Rethinking Sustainability – How Urban Mining Reuses Valuable Resources Like E-Waste

The Conflict Minerals Reporting Template (CMRT) may be a simple template for many in the supply chain industry. For those familiar, the fifth question on the current conflict minerals reporting template asks if “100 percent of the [tin, tantalum, tungsten, and gold] originate from recycled or scrap sources.” The rationale behind this question is to determine if the materials original source may be determined. In cases of recycled and scrap material, it may not be determined. But this question also indirectly supports major sustainability operations.

For every item produced with tin, tantalum, tungsten, and gold from scrap and recycled sources, virgin materials are conserved, potentially destructive mining operations are lessened, and a concept called the “circular economy” is strengthened and support for a method of sustainability for supply chains across the world is reinforced.

This push for a circular economy aims to eliminate waste and pollution, allows for the regeneration of nature, and circulates products and materials. Recycling consumed materials back into a production phase directly supports the goal of the circular economy. This is the goal of regulations like “End of Life Vehicle,” which aims to reduce more than 8 million tons of waste from motor vehicles, or the Waste Electrical and Electronic Equipment Directive, which is supported by RoHS and establishes that electrical and electronic equipment waste must be managed by the manufacturer and properly recycled.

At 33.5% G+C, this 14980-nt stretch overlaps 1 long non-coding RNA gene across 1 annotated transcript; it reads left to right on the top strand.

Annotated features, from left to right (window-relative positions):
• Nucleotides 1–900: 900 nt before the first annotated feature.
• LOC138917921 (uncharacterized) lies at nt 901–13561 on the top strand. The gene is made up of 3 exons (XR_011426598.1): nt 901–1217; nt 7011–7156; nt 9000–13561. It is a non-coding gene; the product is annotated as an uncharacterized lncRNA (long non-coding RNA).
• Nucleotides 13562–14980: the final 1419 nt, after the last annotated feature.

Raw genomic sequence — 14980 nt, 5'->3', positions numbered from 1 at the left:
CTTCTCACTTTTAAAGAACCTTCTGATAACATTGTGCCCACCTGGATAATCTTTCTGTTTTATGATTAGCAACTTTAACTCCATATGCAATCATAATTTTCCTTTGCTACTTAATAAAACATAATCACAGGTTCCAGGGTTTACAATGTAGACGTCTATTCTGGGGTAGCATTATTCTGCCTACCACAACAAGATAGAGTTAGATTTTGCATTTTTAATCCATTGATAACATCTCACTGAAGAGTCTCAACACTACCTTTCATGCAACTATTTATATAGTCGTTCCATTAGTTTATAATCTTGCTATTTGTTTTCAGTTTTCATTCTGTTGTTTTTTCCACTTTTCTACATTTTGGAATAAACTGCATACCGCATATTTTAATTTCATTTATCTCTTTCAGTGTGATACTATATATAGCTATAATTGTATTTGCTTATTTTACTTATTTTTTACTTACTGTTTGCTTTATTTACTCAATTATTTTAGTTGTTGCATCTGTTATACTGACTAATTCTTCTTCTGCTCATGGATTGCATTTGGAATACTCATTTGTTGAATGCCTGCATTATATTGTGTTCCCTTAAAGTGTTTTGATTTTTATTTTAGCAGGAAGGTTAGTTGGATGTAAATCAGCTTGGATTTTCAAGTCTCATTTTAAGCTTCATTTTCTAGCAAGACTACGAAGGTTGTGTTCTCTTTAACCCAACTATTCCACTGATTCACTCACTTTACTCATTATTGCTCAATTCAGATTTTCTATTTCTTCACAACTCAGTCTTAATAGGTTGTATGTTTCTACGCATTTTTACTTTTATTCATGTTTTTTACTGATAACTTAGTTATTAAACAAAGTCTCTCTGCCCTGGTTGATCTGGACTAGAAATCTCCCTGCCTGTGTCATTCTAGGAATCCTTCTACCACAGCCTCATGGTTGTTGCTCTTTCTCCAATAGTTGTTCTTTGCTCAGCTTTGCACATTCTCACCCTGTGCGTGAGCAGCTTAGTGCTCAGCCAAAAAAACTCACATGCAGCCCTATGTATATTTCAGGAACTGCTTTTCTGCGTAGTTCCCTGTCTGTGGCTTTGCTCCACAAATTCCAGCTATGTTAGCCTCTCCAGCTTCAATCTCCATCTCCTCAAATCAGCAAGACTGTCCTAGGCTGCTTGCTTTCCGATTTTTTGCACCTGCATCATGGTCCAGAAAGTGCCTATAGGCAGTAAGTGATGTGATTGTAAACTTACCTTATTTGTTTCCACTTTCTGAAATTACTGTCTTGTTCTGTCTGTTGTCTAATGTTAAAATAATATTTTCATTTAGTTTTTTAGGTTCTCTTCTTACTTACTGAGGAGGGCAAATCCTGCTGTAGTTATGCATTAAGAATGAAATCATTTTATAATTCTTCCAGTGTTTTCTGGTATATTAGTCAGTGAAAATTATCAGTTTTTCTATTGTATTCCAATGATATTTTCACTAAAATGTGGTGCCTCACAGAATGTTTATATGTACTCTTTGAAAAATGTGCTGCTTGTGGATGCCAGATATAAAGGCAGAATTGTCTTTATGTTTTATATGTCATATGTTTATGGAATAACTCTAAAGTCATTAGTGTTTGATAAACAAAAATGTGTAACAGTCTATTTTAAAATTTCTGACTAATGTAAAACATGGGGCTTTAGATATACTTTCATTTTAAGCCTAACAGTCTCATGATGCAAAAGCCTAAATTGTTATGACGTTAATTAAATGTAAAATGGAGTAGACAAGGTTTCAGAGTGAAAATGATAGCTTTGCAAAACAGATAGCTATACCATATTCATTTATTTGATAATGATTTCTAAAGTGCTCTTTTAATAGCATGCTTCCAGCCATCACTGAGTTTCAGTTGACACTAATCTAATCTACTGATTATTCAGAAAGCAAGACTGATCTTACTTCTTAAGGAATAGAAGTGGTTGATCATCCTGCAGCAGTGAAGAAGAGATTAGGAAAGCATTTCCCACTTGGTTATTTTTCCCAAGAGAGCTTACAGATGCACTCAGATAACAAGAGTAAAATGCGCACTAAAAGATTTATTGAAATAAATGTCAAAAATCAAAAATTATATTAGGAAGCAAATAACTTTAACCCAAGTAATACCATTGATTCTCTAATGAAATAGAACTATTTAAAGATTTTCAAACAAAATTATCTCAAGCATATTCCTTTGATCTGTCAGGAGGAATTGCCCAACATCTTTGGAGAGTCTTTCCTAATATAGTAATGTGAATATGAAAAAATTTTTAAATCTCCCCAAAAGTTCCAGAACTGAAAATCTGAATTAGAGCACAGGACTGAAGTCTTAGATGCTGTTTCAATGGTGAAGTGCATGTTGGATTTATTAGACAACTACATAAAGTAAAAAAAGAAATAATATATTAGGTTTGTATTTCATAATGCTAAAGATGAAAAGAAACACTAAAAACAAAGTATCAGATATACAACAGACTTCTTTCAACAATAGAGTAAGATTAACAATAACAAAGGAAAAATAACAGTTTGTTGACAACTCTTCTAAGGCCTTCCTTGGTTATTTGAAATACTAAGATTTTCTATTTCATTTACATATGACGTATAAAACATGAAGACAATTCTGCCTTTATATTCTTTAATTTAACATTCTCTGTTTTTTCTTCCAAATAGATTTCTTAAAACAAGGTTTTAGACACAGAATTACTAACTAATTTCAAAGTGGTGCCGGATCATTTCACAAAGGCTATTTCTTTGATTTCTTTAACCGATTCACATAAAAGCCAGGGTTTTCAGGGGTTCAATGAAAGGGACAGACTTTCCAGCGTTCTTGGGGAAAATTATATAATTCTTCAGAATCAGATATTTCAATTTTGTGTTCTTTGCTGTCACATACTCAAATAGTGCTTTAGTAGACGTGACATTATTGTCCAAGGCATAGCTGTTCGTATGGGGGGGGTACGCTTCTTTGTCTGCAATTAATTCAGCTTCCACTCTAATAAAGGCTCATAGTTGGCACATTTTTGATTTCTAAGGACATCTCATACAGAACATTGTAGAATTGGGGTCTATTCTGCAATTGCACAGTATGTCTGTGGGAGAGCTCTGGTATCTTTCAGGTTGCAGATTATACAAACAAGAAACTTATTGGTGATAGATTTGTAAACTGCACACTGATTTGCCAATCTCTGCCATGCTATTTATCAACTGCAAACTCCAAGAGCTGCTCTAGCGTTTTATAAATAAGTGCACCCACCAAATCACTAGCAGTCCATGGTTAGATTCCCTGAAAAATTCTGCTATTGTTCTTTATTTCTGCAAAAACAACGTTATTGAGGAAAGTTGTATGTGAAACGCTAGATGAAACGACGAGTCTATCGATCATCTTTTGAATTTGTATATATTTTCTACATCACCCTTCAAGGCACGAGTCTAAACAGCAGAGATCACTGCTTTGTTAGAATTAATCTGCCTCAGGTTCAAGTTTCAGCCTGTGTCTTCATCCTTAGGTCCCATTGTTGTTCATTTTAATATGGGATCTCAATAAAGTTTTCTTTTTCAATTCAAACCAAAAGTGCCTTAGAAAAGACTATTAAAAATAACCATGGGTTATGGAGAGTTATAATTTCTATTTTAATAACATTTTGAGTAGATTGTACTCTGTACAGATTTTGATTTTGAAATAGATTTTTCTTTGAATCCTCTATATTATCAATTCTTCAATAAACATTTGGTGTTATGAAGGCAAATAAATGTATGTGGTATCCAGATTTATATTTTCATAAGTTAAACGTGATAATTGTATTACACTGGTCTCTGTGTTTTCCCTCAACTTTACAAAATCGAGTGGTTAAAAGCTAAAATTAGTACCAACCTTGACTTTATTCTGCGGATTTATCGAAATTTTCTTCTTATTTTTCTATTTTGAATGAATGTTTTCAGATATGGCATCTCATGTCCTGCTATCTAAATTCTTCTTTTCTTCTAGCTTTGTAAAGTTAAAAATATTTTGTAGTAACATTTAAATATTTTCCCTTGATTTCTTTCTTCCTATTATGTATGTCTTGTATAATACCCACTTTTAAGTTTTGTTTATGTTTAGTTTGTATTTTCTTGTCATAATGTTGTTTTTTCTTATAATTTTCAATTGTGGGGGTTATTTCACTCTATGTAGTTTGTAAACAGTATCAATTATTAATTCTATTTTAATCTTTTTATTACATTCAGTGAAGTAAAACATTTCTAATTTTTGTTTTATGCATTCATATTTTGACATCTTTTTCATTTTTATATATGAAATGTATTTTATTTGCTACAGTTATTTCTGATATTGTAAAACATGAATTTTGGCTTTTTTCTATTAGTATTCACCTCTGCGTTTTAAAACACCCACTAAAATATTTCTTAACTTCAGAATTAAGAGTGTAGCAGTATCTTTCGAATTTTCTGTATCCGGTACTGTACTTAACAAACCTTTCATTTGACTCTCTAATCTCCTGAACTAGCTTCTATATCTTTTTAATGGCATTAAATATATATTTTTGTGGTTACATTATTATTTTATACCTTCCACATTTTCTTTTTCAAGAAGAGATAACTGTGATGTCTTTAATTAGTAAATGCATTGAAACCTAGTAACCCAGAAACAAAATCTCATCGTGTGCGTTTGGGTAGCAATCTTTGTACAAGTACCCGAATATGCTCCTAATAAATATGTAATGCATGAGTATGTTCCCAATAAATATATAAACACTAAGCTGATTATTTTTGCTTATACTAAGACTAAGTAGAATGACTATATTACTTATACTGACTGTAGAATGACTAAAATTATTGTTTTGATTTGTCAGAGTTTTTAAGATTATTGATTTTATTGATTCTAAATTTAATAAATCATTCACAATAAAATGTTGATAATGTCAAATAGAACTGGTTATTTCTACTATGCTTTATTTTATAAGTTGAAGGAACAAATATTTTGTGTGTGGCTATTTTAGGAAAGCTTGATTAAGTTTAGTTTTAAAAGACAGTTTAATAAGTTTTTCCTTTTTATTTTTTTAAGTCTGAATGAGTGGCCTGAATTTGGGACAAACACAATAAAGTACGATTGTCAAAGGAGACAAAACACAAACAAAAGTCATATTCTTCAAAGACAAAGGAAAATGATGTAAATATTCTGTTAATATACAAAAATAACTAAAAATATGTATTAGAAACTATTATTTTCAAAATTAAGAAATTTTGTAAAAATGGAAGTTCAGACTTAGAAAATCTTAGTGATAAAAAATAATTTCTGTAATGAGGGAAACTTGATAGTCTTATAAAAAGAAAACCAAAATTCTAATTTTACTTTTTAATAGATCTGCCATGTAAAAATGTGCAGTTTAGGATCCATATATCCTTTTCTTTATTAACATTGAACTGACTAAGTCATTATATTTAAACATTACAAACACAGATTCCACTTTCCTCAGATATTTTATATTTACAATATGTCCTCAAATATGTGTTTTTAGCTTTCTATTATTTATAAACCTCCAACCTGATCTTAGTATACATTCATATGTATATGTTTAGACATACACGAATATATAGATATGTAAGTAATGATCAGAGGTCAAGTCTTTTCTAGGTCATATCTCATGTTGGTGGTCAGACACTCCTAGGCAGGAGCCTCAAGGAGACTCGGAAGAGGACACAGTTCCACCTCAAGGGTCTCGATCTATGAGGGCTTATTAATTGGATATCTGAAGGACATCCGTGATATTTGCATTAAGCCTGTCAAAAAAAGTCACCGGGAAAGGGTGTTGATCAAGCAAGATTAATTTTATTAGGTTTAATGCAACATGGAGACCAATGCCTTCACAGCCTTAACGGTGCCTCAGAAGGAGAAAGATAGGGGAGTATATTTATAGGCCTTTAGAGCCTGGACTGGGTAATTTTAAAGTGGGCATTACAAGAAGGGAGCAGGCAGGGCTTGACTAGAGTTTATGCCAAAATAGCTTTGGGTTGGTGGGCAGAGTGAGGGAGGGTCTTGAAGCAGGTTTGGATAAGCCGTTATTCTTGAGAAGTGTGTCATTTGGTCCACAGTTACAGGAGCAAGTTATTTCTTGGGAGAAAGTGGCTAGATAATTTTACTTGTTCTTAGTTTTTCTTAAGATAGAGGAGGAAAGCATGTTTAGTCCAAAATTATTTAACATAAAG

These regulations and the concept of a circular economy promote an activity known as urban mining. Urban mining is the method of recovering the valuable resources, such as rare earth metals, minerals, and other raw materials from electronic waste (e-waste) streams particularly found in large cities. But there is more than a “sustainability-incentive” to secure, reuse, and formally recycle these materials used throughout products across the world.

Current estimates from the World Economic Forum from Davos in 2019 estimate that the world produces 50 million tons of e-waste annually. This amount of e-waste is increasing with an expected 120 million tons to be generated by 2050. The current value of these lost materials is estimated at $62.5 billion and there is 100-fold more gold in a ton of e-waste than in a ton of gold ore.

At present, only 20% of all e-waste is formally recycled. The other 80% is either informally recycled or wasted leading to lost resources and potential exposure of workers and communities to heavy metals like lead and mercury.

Traditional mining operations, aside from being destructive to the natural environment and dangerous for workers, will also have difficulty keeping up with global demand for internet connected devices. Furthermore, reuse and recycling of e-waste may prove to be more economically feasible, especially when incentivized by local or government programs.

Everyone uses and then upgrades their electrical and electronic equipment, creating e-waste and ample opportunity for urban mining for businesses across the world. As our population creates this circular economy, we preserve the environment, reduce risk to harmful materials by workers and communities, reduce waste, lower the demand for potential conflict minerals, and make your organization one that chooses sustainability.


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